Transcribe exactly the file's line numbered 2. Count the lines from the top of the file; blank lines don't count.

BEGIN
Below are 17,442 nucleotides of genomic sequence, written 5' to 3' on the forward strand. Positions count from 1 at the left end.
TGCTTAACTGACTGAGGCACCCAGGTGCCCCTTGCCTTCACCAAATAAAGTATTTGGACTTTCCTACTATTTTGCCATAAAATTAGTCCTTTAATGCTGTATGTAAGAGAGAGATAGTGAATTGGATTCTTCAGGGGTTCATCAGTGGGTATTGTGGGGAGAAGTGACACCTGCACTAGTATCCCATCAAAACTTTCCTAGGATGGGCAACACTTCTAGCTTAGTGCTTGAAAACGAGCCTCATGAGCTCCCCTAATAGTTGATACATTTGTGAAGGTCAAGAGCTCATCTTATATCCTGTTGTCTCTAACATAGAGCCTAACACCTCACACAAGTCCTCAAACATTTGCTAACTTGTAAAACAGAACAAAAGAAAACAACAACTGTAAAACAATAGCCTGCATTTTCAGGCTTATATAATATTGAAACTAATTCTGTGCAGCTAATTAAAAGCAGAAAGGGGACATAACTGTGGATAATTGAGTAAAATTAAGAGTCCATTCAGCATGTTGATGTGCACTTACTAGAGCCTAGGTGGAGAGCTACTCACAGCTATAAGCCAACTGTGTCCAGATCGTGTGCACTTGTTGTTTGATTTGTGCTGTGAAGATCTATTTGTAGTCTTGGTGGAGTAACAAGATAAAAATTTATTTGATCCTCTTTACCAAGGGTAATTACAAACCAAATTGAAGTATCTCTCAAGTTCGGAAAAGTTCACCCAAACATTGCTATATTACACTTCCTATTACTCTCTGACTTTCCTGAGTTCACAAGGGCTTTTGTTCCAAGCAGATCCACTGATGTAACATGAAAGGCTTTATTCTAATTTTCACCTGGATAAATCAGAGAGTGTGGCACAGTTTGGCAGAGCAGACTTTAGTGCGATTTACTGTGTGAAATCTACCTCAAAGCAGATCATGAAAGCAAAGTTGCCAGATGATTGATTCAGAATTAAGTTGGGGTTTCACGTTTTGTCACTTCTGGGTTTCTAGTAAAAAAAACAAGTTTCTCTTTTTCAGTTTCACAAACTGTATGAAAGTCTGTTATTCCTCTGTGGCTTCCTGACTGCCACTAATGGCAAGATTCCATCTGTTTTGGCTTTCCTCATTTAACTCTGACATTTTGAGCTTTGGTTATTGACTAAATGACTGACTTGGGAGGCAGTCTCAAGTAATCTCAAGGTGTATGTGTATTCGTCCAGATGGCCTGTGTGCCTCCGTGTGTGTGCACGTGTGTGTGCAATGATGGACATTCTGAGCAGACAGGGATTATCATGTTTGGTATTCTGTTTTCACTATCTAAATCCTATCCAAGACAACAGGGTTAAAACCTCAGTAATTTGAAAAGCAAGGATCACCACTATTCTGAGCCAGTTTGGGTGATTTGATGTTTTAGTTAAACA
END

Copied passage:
TGCTTAACTGACTGAGGCACCCAGGTGCCCCTTGCCTTCACCAAATAAAGTATTTGGACTTTCCTACTATTTTGCCATAAAATTAGTCCTTTAATGCTGTATGTAAGAGAGAGATAGTGAATTGGATTCTTCAGGGGTTCATCAGTGGGTATTGTGGGGAGAAGTGACACCTGCACTAGTATCCCATCAAAACTTTCCTAGGATGGGCAACACTTCTAGCTTAGTGCTTGAAAACGAGCCTCATGAGCTCCCCTAATAGTTGATACATTTGTGAAGGTCAAGAGCTCATCTTATATCCTGTTGTCTCTAACATAGAGCCTAACACCTCACACAAGTCCTCAAACATTTGCTAACTTGTAAAACAGAACAAAAGAAAACAACAACTGTAAAACAATAGCCTGCATTTTCAGGCTTATATAATATTGAAACTAATTCTGTGCAGCTAATTAAAAGCAGAAAGGGGACATAACTGTGGATAATTGAGTAAAATTAAGAGTCCATTCAGCATGTTGATGTGCACTTACTAGAGCCTAGGTGGAGAGCTACTCACAGCTATAAGCCAACTGTGTCCAGATCGTGTGCACTTGTTGTTTGATTTGTGCTGTGAAGATCTATTTGTAGTCTTGGTGGAGTAACAAGATAAAAATTTATTTGATCCTCTTTACCAAGGGTAATTACAAACCAAATTGAAGTATCTCTCAAGTTCGGAAAAGTTCACCCAAACATTGCTATATTACACTTCCTATTACTCTCTGACTTTCCTGAGTTCACAAGGGCTTTTGTTCCAAGCAGATCCACTGATGTAACATGAAAGGCTTTATTCTAATTTTCACCTGGATAAATCAGAGAGTGTGGCACAGTTTGGCAGAGCAGACTTTAGTGCGATTTACTGTGTGAAATCTACCTCAAAGCAGATCATGAAAGCAAAGTTGCCAGATGATTGATTCAGAATTAAGTTGGGGTTTCACGTTTTGTCACTTCTGGGTTTCTAGTAAAAAAAACAAGTTTCTCTTTTTCAGTTTCACAAACTGTATGAAAGTCTGTTATTCCTCTGTGGCTTCCTGACTGCCACTAATGGCAAGATTCCATCTGTTTTGGCTTTCCTCATTTAACTCTGACATTTTGAGCTTTGGTTATTGACTAAATGACTGACTTGGGAGGCAGTCTCAAGTAATCTCAAGGTGTATGTGTATTCGTCCAGATGGCCTGTGTGCCTCCGTGTGTGTGCACGTGTGTGTGCAATGATGGACATTCTGAGCAGACAGGGATTATCATGTTTGGTATTCTGTTTTCACTATCTAAATCCTATCCAAGACAACAGGGTTAAAACCTCAGTAATTTGAAAAGCAAGGATCACCACTATTCTGAGCCAGTTTGGGTGATTTGATGTTTTAGTTAAACA